Every time a high-profile celebrity commits suicide, the hashtag #gethelp immediately begins trending on Twitter. I know this imploring comes from a desire for our friends to be okay. But if you have struggled with mental illness, you know that the dominant narrative that “help is just a phone call away” is so untrue that it feels almost cruel.
Flare let me write about what we should do instead:
I was lucky to get a great deal of support outside of the system. Even though I’d only been at my current employer for two months at that point, my bosses regularly checked in to make sure my tasks were not interfering with my recovery. Even better, no one ever made me feel weird if I ended up in tears during staff meetings. When my treasured doctor (who I found through my then-partner) retired, he had made sure that his practice was taken over by someone who was equally committed to mental health advocacy. Finally, I also had a solid crew of friends who organized schedules to ensure I was never alone when it wasn’t safe for me to be.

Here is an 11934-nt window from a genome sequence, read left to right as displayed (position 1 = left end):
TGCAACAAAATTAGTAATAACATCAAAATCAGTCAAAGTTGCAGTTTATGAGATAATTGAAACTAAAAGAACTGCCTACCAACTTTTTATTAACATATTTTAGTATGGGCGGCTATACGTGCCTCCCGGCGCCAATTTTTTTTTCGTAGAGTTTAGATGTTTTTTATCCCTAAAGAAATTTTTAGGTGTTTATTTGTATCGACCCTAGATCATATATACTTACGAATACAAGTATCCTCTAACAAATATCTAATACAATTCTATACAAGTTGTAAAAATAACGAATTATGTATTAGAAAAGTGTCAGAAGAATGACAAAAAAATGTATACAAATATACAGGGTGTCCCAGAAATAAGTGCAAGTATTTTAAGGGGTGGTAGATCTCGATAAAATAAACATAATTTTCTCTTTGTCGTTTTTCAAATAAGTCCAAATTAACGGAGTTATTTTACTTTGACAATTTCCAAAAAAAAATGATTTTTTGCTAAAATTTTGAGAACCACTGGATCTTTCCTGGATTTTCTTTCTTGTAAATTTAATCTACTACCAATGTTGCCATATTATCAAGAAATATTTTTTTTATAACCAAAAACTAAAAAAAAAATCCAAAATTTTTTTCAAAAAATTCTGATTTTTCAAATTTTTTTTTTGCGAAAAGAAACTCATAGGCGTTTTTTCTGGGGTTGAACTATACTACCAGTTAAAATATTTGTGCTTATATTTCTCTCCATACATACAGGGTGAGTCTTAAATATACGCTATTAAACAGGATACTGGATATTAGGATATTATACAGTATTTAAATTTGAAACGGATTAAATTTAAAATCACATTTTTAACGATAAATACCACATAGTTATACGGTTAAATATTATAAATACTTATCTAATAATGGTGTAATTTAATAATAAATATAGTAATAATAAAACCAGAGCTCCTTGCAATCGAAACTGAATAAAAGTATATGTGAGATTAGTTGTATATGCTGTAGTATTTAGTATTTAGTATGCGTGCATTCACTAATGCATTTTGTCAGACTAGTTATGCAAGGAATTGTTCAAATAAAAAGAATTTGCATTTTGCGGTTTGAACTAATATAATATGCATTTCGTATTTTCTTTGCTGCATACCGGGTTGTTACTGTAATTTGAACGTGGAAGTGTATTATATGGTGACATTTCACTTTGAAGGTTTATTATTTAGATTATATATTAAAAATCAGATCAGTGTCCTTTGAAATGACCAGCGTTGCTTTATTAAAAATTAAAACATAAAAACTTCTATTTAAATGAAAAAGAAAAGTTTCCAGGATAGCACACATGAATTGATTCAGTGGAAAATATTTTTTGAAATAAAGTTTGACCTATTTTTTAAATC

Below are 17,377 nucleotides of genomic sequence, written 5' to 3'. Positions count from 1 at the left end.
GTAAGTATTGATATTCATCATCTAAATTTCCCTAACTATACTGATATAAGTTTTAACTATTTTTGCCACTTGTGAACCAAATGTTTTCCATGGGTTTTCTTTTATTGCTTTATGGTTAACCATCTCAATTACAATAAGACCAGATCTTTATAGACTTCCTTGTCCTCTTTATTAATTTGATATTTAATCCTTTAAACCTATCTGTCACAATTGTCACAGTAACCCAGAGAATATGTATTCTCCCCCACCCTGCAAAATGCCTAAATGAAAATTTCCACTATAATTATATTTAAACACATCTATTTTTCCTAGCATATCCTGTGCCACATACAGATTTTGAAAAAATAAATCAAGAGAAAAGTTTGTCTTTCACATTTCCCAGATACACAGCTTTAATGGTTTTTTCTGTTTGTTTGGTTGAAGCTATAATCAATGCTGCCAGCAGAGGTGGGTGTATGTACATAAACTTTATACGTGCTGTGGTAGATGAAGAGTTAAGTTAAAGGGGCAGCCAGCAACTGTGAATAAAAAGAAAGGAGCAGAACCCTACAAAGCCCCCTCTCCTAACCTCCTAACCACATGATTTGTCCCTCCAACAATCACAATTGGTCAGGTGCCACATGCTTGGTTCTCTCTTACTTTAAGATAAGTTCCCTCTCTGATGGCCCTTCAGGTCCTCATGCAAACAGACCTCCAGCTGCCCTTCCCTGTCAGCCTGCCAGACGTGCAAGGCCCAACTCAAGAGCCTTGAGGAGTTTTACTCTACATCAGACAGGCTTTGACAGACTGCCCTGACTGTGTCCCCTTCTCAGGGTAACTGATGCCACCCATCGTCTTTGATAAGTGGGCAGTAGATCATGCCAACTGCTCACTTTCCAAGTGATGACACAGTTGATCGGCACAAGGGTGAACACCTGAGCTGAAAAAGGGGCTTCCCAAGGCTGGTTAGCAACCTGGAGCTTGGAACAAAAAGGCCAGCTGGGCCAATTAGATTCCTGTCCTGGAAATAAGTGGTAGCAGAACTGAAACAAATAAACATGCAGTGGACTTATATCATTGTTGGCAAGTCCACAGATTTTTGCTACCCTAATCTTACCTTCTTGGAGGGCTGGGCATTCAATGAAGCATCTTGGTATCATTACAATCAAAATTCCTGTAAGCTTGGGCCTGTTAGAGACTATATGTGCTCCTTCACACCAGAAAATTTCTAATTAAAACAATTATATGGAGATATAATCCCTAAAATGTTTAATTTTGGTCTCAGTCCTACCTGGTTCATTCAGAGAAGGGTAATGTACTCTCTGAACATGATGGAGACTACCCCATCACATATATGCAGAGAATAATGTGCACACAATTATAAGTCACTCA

But as many barriers as I faced, others face far more. Calling 911 in a crisis often results in a police visit, which for many individuals makes the situation only more dangerous. When some folks disclose mental illness, they risk losing their jobs or even their children. In a recent report from Winnipeg, an Indigenous woman says that she was asked during labour to complete a questionnaire that included questions about mental health; afterward, her child became a ward of the state.